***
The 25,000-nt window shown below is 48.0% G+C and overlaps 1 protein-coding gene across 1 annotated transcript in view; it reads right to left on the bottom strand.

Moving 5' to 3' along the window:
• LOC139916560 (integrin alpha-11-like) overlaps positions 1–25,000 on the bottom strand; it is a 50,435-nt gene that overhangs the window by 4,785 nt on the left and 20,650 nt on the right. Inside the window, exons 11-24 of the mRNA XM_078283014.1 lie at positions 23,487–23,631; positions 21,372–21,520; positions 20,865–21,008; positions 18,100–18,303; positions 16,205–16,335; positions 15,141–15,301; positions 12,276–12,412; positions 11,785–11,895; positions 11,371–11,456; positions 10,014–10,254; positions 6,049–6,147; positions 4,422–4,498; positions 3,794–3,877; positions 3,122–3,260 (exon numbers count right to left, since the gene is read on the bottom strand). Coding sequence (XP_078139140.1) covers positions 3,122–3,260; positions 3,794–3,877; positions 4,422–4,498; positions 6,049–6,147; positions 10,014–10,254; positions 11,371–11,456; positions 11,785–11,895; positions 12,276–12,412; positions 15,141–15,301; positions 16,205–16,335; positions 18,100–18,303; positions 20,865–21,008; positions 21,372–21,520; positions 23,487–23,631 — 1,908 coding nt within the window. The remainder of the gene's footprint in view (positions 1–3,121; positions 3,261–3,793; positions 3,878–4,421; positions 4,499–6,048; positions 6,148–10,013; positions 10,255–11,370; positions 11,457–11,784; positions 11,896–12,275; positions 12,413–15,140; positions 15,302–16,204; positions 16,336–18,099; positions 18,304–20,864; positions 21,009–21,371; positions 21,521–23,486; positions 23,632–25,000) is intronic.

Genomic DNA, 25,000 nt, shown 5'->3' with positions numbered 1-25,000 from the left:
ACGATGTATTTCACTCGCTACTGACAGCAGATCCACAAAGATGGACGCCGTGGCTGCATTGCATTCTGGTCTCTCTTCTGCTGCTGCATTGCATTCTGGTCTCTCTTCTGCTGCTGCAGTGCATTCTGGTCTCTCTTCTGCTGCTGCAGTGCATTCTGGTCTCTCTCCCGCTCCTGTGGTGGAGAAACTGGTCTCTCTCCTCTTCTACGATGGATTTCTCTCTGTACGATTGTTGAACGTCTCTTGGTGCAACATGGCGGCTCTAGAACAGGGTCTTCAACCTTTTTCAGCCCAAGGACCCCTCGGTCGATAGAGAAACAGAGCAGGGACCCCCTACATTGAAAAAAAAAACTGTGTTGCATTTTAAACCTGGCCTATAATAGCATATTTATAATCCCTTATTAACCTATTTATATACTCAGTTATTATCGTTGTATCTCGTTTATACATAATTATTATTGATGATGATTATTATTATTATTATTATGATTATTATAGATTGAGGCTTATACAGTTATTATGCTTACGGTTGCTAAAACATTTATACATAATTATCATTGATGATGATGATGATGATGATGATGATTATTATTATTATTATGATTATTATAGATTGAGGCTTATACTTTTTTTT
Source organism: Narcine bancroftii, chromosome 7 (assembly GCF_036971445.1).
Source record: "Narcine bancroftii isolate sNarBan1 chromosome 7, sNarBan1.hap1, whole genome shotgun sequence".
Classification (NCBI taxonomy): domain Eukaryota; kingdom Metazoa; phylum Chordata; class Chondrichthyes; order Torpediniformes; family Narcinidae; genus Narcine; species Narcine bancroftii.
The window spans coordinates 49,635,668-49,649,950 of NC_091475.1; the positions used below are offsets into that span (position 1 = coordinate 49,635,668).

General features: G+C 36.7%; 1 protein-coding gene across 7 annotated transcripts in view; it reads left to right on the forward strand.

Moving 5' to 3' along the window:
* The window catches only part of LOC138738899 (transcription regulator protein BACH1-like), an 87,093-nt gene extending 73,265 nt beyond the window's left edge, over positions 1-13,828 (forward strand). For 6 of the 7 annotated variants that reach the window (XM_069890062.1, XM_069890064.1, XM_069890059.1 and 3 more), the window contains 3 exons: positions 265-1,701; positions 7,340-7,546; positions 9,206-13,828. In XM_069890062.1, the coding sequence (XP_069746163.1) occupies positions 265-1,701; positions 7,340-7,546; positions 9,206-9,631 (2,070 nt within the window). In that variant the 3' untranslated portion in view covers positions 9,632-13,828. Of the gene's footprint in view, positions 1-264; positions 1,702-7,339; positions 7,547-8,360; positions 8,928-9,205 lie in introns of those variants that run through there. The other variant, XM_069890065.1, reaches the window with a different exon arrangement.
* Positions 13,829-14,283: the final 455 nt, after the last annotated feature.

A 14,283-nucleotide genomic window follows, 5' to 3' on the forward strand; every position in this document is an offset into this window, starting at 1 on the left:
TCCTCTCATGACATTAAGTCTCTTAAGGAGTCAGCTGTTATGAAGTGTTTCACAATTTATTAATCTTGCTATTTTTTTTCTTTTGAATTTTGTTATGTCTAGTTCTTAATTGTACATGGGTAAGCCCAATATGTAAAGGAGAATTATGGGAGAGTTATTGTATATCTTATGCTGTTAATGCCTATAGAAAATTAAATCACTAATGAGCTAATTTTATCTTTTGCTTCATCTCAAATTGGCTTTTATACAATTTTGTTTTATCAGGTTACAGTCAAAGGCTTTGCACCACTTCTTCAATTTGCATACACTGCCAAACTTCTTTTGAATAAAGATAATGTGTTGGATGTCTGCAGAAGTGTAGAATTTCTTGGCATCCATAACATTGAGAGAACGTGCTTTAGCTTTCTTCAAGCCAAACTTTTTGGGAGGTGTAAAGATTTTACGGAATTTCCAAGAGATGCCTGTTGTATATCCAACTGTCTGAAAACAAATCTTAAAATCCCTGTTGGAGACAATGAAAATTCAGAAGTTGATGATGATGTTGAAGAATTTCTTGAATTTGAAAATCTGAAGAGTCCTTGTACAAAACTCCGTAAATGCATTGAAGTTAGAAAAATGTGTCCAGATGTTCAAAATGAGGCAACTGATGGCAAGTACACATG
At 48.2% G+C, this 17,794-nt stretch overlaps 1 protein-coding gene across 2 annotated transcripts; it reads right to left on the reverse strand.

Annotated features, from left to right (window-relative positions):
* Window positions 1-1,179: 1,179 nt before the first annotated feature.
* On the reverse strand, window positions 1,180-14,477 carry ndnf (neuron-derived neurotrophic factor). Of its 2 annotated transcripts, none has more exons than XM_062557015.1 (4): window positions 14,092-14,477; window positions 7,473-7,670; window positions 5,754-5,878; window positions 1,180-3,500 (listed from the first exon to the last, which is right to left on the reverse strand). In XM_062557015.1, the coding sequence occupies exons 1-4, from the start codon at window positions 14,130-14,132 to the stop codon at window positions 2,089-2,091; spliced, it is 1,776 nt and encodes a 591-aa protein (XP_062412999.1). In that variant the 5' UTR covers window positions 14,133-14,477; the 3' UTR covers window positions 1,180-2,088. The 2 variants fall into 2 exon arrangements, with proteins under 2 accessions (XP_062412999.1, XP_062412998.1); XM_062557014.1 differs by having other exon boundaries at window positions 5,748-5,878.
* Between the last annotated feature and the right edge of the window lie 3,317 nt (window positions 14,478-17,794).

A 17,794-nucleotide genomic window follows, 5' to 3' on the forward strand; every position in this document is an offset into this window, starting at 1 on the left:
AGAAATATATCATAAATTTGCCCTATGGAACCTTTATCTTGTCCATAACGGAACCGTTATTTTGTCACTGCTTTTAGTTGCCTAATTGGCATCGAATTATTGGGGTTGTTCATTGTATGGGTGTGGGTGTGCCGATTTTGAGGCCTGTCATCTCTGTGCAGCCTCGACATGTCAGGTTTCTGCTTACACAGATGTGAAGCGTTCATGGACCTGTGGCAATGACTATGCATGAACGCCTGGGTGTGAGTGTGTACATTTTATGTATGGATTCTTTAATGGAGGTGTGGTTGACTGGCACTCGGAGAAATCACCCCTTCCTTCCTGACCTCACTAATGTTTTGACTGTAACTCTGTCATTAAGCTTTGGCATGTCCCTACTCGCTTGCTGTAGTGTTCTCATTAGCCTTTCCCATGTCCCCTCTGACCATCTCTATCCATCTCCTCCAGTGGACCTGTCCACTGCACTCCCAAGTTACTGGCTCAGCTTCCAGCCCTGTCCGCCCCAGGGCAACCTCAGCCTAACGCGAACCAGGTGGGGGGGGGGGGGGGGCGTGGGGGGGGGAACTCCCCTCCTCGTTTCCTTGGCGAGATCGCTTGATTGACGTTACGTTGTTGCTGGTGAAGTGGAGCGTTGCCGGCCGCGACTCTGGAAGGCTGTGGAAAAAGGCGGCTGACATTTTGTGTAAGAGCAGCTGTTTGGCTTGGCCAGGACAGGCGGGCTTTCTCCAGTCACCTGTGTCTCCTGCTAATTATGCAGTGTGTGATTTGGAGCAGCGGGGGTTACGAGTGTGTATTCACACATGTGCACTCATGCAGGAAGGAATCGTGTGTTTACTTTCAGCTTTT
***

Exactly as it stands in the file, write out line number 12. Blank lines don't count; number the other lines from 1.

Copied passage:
* The window catches only part of LOC138738899 (transcription regulator protein BACH1-like), an 87,093-nt gene extending 73,265 nt beyond the window's left edge, over positions 1-13,828 (forward strand). For 6 of the 7 annotated variants that reach the window (XM_069890062.1, XM_069890064.1, XM_069890059.1 and 3 more), the window contains 3 exons: positions 265-1,701; positions 7,340-7,546; positions 9,206-13,828. In XM_069890062.1, the coding sequence (XP_069746163.1) occupies positions 265-1,701; positions 7,340-7,546; positions 9,206-9,631 (2,070 nt within the window). In that variant the 3' untranslated portion in view covers positions 9,632-13,828. Of the gene's footprint in view, positions 1-264; positions 1,702-7,339; positions 7,547-8,360; positions 8,928-9,205 lie in introns of those variants that run through there. The other variant, XM_069890065.1, reaches the window with a different exon arrangement.